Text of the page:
The tacks that were keeping the tapestry up

The tacks that were keeping the tapestry up

After washing the tapestry will be sent back to the Blickling Studio where the Textile Conservators will work on it, and then it will be returned to Hardwick in about 2 and a half years time! It will be absolutely amazing to see the whole set after they have all been conserved , but that is still several years away!

Chap photo in front of the Gideon

Our Chap photo in front of the Gideon

And we’re open!!

We have opened our doors to the public again, but it doesn’t seem very long since we closed after Christmas! However, getting the house ready for the public made me realise just how much our team has achieves over since … Continue reading

A New Year full of Old Objects

As soon as we were back at work we were straight back into our Deep Clean, finishing the top floor and moving into the Entrance Hall. However we’re not just thinking about the closed season, we have already begun preparing … Continue reading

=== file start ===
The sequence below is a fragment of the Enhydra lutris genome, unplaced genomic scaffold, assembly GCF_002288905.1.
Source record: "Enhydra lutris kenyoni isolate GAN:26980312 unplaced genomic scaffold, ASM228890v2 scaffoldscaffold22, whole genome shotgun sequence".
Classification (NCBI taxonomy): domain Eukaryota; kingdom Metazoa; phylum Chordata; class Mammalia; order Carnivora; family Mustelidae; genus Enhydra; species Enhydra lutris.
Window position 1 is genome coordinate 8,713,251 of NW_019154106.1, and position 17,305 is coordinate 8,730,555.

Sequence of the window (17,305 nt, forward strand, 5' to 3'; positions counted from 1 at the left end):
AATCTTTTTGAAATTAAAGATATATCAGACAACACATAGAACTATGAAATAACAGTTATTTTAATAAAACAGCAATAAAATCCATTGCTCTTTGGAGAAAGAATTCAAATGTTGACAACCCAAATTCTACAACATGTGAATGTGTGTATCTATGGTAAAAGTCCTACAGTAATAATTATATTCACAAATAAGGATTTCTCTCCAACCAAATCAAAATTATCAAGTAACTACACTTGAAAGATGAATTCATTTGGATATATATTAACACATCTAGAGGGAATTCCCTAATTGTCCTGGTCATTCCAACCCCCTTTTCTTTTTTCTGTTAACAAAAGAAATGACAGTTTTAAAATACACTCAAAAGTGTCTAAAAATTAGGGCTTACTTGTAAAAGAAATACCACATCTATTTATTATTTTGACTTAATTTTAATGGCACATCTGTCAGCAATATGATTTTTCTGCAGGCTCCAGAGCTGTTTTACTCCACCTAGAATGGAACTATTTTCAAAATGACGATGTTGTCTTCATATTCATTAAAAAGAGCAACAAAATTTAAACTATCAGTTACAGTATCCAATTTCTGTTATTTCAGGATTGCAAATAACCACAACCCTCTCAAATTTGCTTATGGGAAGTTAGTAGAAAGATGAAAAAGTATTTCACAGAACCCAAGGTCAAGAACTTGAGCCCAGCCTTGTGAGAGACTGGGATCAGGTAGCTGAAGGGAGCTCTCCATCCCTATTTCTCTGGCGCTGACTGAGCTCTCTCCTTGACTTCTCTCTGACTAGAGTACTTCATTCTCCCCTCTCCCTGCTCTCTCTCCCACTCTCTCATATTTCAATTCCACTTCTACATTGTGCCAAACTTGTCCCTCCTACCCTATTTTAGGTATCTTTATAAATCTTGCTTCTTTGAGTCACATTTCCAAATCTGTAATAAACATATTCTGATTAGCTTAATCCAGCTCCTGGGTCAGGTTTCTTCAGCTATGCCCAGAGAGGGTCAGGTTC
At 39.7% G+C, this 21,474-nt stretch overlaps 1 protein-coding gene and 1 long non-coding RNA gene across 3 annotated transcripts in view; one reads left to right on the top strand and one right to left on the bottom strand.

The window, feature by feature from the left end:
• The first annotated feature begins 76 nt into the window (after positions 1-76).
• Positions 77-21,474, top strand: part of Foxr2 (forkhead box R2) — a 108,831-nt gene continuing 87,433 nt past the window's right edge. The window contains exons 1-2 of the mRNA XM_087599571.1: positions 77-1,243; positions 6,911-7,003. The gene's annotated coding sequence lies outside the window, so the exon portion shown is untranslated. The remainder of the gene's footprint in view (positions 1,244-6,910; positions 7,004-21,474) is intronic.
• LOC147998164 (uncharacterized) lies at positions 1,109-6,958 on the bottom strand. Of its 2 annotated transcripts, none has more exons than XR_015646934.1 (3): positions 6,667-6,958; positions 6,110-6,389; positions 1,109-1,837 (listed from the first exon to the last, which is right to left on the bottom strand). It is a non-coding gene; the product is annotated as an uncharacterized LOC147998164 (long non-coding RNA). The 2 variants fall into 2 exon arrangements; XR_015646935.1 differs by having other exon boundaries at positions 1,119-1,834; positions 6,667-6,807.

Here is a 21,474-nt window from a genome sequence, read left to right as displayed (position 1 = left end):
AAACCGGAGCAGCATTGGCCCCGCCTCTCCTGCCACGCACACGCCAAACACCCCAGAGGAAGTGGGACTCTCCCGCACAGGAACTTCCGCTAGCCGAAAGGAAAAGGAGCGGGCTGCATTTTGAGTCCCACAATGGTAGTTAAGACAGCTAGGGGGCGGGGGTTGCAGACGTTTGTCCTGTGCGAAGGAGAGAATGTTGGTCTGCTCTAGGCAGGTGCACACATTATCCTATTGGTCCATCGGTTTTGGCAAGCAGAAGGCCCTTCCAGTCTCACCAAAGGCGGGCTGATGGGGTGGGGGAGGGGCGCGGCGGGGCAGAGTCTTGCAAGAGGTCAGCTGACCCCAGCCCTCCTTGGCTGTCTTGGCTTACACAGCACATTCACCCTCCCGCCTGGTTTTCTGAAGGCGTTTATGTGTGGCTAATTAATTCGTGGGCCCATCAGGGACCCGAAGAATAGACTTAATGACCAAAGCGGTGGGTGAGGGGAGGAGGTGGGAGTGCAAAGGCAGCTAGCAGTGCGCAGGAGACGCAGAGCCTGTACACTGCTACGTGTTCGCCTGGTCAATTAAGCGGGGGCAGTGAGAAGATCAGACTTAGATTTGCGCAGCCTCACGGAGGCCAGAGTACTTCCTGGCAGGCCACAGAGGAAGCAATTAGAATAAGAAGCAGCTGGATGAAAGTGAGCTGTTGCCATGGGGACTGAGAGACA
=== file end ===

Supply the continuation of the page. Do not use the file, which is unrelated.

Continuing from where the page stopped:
We’re closed!

Well sort of closed, for a little while . . .

So it is finally the ‘Closed Season’ at Hardwick Hall. Traditionally this would have been the time when the house could be cleaned from top to bottom and then ‘put to bed’. However for us, we’re open again in December, for Christmas and more then doing the Deep Annual Clean we also have a few little projects planned. Projects which include laying new matting in the High Great Chamber and getting trained by the NT textile conservators on how to clean some of the larger textile objects in our collection.